A series of anti domestic violence PSAs have altered photos of celebrities to deliver a shocking message.
The #StopViolenceAgainstWomen campaign, which was to raise awareness for International Day for Elimination of Violence on Nov. 25, photoshopped images of female stars to look as though they were beaten up. Kim Kardashian, Kendall Jenner, Miley Cyrus, Kristen Stewart, Angelina Jolie, Madonna and Emma Watson are among the subjects used for the PSAs.
"No woman is immune from domestic abuse," the message reads below the disturbing images.
In a related campaign, images of Disney princesses were also altered to make them appear battered and bruised.
The artist behind the project is Alexsandro Palombo, who often uses Disney characters in his work. He's raised awareness for breast cancer, equal rights for the disabled, and World AIDS Day by altering images of the beloved cartoons.
Palombo's rep told ET that the artist did not ask for the celebrities' permission to use their images for the project, and has yet to hear from any of the subjects. "This new series is a contemporary art series, so no need [to get] the consent of the celebrity," the rep explained.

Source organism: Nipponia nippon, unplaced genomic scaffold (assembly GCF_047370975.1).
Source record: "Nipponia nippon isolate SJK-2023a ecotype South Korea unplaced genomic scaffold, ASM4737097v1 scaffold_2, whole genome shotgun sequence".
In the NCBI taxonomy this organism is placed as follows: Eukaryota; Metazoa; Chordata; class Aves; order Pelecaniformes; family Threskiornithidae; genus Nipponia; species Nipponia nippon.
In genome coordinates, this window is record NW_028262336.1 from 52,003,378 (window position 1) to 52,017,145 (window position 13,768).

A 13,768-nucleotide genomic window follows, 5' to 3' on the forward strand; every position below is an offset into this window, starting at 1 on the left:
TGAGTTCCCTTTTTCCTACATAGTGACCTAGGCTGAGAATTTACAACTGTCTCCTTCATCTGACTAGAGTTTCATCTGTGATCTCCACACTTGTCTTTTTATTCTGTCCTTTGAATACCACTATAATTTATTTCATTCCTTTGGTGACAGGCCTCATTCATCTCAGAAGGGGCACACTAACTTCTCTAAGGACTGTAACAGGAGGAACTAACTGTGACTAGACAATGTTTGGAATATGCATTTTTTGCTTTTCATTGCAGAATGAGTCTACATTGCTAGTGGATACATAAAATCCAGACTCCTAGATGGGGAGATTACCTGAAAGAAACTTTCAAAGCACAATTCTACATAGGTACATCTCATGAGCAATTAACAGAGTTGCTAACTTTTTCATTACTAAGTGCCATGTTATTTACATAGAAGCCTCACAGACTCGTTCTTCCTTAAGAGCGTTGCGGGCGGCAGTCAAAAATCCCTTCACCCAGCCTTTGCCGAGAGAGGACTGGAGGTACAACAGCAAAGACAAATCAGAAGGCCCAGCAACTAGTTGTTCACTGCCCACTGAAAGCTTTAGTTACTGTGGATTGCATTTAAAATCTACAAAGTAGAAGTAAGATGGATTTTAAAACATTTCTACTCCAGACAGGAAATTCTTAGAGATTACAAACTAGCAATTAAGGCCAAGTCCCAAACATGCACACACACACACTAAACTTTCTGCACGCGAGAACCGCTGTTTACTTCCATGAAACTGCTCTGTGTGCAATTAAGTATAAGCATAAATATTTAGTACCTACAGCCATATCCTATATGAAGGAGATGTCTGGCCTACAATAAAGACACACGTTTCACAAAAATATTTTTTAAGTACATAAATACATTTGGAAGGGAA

Since the release of the images, the artist's rep says Palombo has received a lot of thank you messages from women who have been victims of domestic violence.
However, a legal source for ET says that these images may violate the subject's right of publicity.
"Celebrities have a right to market the goodwill associated with their celebrity," Rod S. Berman, Chairperson of the Intellectual Property Group, explained. "It would be as if someone took their image, put it on a T-shirt and sold it. The right to publicity gives the celebrity some control in how their public image is used."
Palombo could also face some legal woes if one of these celebrities claims "defamation because the artist is using their image in a false light."
"It's also possible that their spouses or significant others may have a claim for defamation because the image may suggest that the individual is being abused by someone, which may be false," Berman added.
In addition, the artist might also have to go up against the person or agency that owns the copyrights to these images.